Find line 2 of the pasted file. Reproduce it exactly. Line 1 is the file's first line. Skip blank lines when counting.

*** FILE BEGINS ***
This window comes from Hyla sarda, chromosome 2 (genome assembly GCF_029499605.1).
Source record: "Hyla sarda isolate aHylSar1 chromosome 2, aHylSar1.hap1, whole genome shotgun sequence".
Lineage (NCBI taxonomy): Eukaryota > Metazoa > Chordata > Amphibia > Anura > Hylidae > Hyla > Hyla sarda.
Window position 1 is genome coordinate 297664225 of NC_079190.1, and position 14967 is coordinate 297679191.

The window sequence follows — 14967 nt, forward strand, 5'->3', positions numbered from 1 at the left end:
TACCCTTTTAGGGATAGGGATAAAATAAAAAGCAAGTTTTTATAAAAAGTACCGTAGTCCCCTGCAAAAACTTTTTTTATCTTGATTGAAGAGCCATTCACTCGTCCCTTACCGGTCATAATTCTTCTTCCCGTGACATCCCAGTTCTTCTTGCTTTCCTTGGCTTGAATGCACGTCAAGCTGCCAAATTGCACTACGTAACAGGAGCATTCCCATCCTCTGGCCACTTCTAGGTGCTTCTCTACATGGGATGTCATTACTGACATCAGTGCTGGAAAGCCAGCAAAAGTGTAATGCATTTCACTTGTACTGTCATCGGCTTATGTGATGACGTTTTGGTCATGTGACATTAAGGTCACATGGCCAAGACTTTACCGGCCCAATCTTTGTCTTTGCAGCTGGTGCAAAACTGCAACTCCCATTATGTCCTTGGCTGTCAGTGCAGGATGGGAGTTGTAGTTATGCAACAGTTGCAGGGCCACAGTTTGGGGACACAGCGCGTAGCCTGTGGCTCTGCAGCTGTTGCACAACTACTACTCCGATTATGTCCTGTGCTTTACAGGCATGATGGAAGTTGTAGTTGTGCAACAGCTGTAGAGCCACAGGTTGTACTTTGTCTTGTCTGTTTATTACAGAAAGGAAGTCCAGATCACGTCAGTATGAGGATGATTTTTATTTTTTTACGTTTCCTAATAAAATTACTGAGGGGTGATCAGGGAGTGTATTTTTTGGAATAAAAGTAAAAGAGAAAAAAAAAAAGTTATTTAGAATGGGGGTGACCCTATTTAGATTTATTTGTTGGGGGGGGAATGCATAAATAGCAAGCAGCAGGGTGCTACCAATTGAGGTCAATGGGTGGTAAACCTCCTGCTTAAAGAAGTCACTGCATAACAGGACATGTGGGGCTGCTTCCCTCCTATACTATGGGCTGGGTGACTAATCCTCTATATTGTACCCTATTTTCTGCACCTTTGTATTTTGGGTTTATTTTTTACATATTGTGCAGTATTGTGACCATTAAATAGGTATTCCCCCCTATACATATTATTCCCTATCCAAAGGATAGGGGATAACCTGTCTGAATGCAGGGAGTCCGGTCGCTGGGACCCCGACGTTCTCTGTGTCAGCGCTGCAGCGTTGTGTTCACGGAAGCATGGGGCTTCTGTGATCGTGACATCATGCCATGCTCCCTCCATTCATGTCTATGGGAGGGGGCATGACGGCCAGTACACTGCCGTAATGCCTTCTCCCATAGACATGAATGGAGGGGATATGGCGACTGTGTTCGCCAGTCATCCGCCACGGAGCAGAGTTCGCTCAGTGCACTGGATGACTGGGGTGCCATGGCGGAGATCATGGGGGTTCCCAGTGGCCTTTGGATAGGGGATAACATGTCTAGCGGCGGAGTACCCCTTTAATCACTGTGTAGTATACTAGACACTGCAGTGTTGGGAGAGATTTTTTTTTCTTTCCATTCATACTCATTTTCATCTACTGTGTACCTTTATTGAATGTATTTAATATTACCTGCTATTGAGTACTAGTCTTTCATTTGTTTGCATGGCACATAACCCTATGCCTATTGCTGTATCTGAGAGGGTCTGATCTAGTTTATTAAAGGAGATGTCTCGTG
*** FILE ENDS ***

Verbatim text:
Source record: "Hyla sarda isolate aHylSar1 chromosome 2, aHylSar1.hap1, whole genome shotgun sequence".